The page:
Building engineers concerned by fire risk in mid-rise buildings, accuse MBIE of scrapping safety changes

Building engineers are concerned fire risk for mid-rise buildings isn't being properly tested.

They're accusing the Ministry of Business, Innovation and Employment (MBIE) of scrapping proposed safety changes to improve testing for all materials in flammable cladding. 

But MBIE denies the proposal is up in smokes. 

Engineers at Oculus lit a match to show just how flammable timber framing can be. They fear blazes such as these are what could happen without full-scale fire testing.

MBIE is releasing changes to cladding testing next month, but that won't include mid-rise buildings. It prioritised the review after the Grenfell Tower fire in London, which killed 72 people.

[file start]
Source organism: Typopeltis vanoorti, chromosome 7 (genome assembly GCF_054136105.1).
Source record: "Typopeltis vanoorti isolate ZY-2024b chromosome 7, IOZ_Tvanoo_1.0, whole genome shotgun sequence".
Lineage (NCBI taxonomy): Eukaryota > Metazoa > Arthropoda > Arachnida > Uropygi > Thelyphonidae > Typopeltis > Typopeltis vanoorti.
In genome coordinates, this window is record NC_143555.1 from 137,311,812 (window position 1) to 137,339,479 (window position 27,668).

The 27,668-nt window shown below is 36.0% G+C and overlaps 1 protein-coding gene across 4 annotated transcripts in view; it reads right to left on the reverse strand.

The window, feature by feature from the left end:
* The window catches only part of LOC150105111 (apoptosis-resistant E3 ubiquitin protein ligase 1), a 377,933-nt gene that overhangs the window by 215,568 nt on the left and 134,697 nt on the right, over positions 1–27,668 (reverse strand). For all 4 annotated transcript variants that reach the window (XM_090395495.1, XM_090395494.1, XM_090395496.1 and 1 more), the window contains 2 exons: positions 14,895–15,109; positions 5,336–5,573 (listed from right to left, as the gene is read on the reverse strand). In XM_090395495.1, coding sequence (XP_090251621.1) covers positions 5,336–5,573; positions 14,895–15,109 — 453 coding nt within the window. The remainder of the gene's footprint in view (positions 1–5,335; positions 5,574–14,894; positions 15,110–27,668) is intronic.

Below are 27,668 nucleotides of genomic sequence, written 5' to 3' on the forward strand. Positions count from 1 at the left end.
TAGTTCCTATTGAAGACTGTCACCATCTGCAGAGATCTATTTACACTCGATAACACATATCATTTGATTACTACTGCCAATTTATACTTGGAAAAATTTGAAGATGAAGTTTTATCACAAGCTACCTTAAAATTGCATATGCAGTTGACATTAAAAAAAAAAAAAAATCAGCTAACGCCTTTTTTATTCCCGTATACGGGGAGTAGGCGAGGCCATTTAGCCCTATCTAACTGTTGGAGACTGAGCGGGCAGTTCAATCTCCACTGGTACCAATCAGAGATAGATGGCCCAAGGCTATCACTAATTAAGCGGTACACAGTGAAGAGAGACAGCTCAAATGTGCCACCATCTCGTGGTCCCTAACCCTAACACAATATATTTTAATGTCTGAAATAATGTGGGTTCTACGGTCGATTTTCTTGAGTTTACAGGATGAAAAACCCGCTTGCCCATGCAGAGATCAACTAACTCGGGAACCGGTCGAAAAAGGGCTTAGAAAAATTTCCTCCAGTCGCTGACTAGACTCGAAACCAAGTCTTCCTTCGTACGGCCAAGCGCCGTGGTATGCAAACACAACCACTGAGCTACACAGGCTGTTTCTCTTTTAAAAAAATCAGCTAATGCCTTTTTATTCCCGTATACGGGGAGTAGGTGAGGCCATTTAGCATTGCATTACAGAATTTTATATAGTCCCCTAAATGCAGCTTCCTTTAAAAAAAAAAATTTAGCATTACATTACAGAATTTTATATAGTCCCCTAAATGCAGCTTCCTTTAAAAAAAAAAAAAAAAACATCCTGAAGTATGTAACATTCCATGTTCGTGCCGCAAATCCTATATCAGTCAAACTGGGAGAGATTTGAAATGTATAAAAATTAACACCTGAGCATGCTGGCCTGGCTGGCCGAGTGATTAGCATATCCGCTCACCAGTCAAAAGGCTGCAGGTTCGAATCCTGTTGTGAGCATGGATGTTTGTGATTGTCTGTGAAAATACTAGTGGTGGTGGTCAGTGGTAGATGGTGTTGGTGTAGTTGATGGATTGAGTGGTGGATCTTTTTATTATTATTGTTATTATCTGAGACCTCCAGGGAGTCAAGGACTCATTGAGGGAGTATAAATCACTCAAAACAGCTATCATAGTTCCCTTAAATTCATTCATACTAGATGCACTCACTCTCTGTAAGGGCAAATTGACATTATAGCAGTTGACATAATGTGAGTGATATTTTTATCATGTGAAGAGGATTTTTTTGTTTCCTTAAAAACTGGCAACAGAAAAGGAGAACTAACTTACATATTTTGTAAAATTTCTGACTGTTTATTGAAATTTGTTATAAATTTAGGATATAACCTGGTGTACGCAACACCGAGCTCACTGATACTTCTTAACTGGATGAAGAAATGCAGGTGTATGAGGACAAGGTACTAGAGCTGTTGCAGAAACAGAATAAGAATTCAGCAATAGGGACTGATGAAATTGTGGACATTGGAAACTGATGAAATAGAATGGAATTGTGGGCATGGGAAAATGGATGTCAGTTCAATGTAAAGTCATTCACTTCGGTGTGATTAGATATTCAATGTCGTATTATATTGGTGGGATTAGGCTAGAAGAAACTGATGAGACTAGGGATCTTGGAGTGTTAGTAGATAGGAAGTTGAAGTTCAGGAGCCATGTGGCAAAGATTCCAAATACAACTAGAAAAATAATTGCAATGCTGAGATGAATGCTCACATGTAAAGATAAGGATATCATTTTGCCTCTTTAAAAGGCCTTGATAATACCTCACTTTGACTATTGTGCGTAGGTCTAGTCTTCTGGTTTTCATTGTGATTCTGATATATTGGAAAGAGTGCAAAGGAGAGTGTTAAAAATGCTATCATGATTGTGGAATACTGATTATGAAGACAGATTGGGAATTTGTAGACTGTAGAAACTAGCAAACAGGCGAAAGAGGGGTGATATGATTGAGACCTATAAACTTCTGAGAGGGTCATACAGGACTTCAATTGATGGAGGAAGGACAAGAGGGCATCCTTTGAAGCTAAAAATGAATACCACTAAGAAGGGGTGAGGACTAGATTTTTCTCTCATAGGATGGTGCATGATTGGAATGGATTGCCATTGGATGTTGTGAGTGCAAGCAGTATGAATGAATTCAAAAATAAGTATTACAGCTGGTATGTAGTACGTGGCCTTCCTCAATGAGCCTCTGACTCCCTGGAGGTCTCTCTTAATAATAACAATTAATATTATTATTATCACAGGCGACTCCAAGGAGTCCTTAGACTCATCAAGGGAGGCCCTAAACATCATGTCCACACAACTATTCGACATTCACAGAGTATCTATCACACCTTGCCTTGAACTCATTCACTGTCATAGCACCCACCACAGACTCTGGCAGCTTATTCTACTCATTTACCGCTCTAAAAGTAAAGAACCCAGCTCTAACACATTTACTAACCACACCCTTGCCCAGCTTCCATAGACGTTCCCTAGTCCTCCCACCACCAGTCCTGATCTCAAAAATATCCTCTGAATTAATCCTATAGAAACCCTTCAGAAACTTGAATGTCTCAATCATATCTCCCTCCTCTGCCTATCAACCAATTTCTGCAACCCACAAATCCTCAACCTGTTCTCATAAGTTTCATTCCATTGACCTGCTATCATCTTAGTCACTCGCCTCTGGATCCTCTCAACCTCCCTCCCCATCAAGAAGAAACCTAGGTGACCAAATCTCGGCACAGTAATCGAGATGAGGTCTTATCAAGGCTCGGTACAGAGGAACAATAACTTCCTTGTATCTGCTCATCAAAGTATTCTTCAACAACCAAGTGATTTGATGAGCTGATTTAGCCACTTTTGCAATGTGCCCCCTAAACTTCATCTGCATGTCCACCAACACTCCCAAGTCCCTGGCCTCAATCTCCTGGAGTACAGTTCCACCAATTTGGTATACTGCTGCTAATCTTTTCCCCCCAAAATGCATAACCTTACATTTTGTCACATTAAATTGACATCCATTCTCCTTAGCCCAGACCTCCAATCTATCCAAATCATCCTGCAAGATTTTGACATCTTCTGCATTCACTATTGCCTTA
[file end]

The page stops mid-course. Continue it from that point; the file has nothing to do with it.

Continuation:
It sought submissions on changes to fire testing for cladding and framing in all buildings over 10 metres-tall, but next month's changes will only apply to buildings over 25 metres.

"We think that leaves a really big hole for how safe these buildings are," said Shawn McIsaac, senior building enclosure engineer at Oculus.

"The feedback we got was that we need to do some more thinking about the science behind it."

MBIE insists the delay won't put those in mid-rise buildings at risk, telling Newshub it now has a robust testing regime in place.

Cladding supplier Jan Gouws is also happy with current testing but says manufacturers will adapt to any future changes.

"New standards? That's not bad news for any manufacturer," he said.

Though improved standards for mid-rise buildings will have to wait.